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Habitual scratching: a skin-damaging behaviour
As a psychodermatologist, I am a psychiatrist and I work with dermatologists. Sometimes I explain, especially about atopic eczema, that while a dermatologist deals more with the itching, as a psychiatrist I am more focused on the scratching.
Itch can have emotional causes - it is then called psychogenic pruritus - but scratching is one of a range of potentially problematic skin-damaging behaviours, some common and minor, some not so common, and more worrying:
- Nail biting [onychophagia] Nails get bitten, chewed and eaten, sometimes together with the skin around them. As a habit, it is especially associated with emotional arousal, as in “nail biting situations”.
- Hair pulling [trichotillomania] The hair of the scalp, the face and the rest of the body gets fiddled with, chewed, eaten and pulled out. It is also as a habit associated with certain mental states. We talk of “tearing hair out” when we talk of upset and frustration.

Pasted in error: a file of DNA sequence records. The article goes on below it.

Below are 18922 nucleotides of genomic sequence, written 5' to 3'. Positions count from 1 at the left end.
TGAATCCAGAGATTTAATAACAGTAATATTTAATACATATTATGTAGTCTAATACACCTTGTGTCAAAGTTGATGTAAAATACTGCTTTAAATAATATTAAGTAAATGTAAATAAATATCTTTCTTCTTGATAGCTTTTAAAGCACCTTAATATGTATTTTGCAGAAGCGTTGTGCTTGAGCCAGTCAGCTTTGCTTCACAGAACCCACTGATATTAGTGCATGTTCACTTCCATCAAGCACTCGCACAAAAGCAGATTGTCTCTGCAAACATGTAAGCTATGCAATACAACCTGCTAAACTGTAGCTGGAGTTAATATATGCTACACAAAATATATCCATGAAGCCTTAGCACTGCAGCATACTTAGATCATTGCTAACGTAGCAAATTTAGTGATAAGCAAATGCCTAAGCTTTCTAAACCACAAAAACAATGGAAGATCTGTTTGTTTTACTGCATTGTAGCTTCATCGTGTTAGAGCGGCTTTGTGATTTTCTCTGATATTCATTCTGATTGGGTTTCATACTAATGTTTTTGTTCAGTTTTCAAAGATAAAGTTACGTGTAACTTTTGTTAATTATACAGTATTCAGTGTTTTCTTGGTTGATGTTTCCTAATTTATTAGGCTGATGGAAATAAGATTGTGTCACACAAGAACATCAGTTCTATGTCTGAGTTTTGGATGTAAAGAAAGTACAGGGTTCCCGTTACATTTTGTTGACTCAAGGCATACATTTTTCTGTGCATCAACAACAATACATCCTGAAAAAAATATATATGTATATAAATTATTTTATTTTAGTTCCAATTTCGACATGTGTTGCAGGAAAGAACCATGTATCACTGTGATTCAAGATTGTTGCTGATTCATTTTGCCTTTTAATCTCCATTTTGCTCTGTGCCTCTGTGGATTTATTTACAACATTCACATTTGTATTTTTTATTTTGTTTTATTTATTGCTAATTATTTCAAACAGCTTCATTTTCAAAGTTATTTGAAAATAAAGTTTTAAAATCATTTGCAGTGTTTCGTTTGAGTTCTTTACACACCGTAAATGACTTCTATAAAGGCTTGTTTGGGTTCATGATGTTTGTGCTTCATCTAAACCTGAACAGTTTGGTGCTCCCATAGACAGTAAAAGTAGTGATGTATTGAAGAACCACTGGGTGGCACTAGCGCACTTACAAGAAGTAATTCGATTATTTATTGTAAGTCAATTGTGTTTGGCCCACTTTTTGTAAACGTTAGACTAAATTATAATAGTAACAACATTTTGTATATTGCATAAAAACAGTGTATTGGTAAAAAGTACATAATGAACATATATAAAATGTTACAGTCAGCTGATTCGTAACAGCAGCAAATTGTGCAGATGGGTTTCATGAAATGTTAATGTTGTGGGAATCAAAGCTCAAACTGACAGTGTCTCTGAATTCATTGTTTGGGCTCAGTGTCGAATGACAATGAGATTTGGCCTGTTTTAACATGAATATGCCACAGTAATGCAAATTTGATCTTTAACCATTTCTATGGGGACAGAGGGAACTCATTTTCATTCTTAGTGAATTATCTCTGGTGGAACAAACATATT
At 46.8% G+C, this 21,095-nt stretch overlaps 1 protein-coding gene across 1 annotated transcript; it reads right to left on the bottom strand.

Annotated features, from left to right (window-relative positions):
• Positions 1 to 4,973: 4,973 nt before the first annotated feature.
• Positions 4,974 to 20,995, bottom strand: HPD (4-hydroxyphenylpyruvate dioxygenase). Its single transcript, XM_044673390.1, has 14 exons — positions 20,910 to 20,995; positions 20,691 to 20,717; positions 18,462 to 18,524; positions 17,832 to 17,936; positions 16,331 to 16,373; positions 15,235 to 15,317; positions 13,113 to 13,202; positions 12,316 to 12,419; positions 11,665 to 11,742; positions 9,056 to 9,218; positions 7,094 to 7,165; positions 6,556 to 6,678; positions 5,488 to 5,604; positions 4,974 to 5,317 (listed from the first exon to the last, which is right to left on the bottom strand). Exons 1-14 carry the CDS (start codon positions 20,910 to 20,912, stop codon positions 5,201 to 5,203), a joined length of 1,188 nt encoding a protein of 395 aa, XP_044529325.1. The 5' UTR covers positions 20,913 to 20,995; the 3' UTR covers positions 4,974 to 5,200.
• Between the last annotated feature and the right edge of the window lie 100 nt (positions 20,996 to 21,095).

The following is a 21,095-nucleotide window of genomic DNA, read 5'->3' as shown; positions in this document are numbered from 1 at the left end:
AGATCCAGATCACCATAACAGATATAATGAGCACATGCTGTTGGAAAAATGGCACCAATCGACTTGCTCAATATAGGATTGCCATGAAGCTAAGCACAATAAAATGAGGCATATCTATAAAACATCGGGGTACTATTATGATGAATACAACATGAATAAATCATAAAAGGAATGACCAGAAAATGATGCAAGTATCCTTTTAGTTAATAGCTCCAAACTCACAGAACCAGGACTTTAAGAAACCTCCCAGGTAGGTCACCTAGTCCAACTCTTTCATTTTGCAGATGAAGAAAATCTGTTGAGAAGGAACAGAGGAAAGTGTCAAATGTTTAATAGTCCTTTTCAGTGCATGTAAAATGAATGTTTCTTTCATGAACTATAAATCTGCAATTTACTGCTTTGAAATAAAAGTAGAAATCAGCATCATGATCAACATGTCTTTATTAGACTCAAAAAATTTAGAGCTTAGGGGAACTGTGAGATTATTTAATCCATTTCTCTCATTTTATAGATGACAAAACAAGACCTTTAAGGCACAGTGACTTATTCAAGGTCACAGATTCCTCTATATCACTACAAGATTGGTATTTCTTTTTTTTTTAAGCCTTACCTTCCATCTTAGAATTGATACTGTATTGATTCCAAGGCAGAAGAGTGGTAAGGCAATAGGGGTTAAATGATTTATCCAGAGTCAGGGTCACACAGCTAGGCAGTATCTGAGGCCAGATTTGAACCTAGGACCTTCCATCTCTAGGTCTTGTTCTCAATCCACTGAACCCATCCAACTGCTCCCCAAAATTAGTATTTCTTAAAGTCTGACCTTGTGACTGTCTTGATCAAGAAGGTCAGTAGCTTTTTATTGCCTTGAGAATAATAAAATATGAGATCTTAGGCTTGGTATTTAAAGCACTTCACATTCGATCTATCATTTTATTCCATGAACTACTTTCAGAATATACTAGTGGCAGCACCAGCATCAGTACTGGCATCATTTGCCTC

- Skin picking [neurotic excoriation; dermotillomania] Sometimes complicating acne [acne excoriée] but often a longstanding nervous habit, often linked to worrying - we talk of “worrying the skin”.
- Habitual scratching As such, not yet a diagnosis in dermatology. Another body focused repetitive behaviour [BFRB] - also an impulse control disorder [ICD]- and linked to a number of dermatological syndromes, including lichen simplex, neurodermatitis and chronic atopic eczema - where the resulting thickening of the skin is called lichenification.
- Occult self-mutilation Dermatitis artefacta, a factitious dermatosis, is caused by self-damaging behaviour that is not disclosed, but is eventually suspected from the appearance of the skin.
- Skin cutting At the extreme end of the skin-damaging behaviours. Skin cutting is a form of Deliberate Self Harm [DSH] associated with psychiatric disorders, not dermatological diagnoses. It may be openly disclosed: the results are obvious, but may be concealed by clothing.
Habit reversal is used in treating nail biting, hair pulling, skin picking and habitual scratching in atopic eczema.